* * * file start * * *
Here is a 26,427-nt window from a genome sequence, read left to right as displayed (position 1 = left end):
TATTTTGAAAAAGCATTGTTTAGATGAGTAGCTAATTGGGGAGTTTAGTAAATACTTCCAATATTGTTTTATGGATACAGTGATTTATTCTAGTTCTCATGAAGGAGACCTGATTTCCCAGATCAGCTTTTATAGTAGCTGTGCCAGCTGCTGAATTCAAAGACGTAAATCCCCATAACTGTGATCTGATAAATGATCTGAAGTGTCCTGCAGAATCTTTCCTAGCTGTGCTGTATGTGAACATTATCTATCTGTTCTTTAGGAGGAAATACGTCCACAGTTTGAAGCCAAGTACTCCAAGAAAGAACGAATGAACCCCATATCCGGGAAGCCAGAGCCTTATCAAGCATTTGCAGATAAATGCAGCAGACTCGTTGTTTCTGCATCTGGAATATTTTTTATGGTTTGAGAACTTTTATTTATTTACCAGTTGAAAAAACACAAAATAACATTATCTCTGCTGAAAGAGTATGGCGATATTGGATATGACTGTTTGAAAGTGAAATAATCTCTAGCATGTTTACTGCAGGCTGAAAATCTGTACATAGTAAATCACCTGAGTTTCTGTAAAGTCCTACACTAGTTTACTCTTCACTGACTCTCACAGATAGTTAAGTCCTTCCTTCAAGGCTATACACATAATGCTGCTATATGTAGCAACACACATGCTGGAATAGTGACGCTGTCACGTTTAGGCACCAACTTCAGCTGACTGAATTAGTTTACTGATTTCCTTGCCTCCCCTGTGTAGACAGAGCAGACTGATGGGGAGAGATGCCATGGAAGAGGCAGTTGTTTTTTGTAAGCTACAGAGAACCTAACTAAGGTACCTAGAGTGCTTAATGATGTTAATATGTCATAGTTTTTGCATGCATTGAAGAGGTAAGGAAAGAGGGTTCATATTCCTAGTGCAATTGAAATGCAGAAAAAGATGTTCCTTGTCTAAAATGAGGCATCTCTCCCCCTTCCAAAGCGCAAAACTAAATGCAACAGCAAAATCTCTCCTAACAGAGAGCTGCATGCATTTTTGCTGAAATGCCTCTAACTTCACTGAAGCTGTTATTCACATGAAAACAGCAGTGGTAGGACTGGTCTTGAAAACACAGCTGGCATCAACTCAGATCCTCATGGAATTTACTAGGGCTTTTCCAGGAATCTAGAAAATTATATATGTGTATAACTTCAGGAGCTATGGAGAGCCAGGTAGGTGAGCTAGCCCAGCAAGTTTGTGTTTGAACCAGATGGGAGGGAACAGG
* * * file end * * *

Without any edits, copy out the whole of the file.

Here is a 26,427-nt window from a genome sequence, read left to right as displayed (position 1 = left end):
TATTTTGAAAAAGCATTGTTTAGATGAGTAGCTAATTGGGGAGTTTAGTAAATACTTCCAATATTGTTTTATGGATACAGTGATTTATTCTAGTTCTCATGAAGGAGACCTGATTTCCCAGATCAGCTTTTATAGTAGCTGTGCCAGCTGCTGAATTCAAAGACGTAAATCCCCATAACTGTGATCTGATAAATGATCTGAAGTGTCCTGCAGAATCTTTCCTAGCTGTGCTGTATGTGAACATTATCTATCTGTTCTTTAGGAGGAAATACGTCCACAGTTTGAAGCCAAGTACTCCAAGAAAGAACGAATGAACCCCATATCCGGGAAGCCAGAGCCTTATCAAGCATTTGCAGATAAATGCAGCAGACTCGTTGTTTCTGCATCTGGAATATTTTTTATGGTTTGAGAACTTTTATTTATTTACCAGTTGAAAAAACACAAAATAACATTATCTCTGCTGAAAGAGTATGGCGATATTGGATATGACTGTTTGAAAGTGAAATAATCTCTAGCATGTTTACTGCAGGCTGAAAATCTGTACATAGTAAATCACCTGAGTTTCTGTAAAGTCCTACACTAGTTTACTCTTCACTGACTCTCACAGATAGTTAAGTCCTTCCTTCAAGGCTATACACATAATGCTGCTATATGTAGCAACACACATGCTGGAATAGTGACGCTGTCACGTTTAGGCACCAACTTCAGCTGACTGAATTAGTTTACTGATTTCCTTGCCTCCCCTGTGTAGACAGAGCAGACTGATGGGGAGAGATGCCATGGAAGAGGCAGTTGTTTTTTGTAAGCTACAGAGAACCTAACTAAGGTACCTAGAGTGCTTAATGATGTTAATATGTCATAGTTTTTGCATGCATTGAAGAGGTAAGGAAAGAGGGTTCATATTCCTAGTGCAATTGAAATGCAGAAAAAGATGTTCCTTGTCTAAAATGAGGCATCTCTCCCCCTTCCAAAGCGCAAAACTAAATGCAACAGCAAAATCTCTCCTAACAGAGAGCTGCATGCATTTTTGCTGAAATGCCTCTAACTTCACTGAAGCTGTTATTCACATGAAAACAGCAGTGGTAGGACTGGTCTTGAAAACACAGCTGGCATCAACTCAGATCCTCATGGAATTTACTAGGGCTTTTCCAGGAATCTAGAAAATTATATATGTGTATAACTTCAGGAGCTATGGAGAGCCAGGTAGGTGAGCTAGCCCAGCAAGTTTGTGTTTGAACCAGATGGGAGGGAACAGG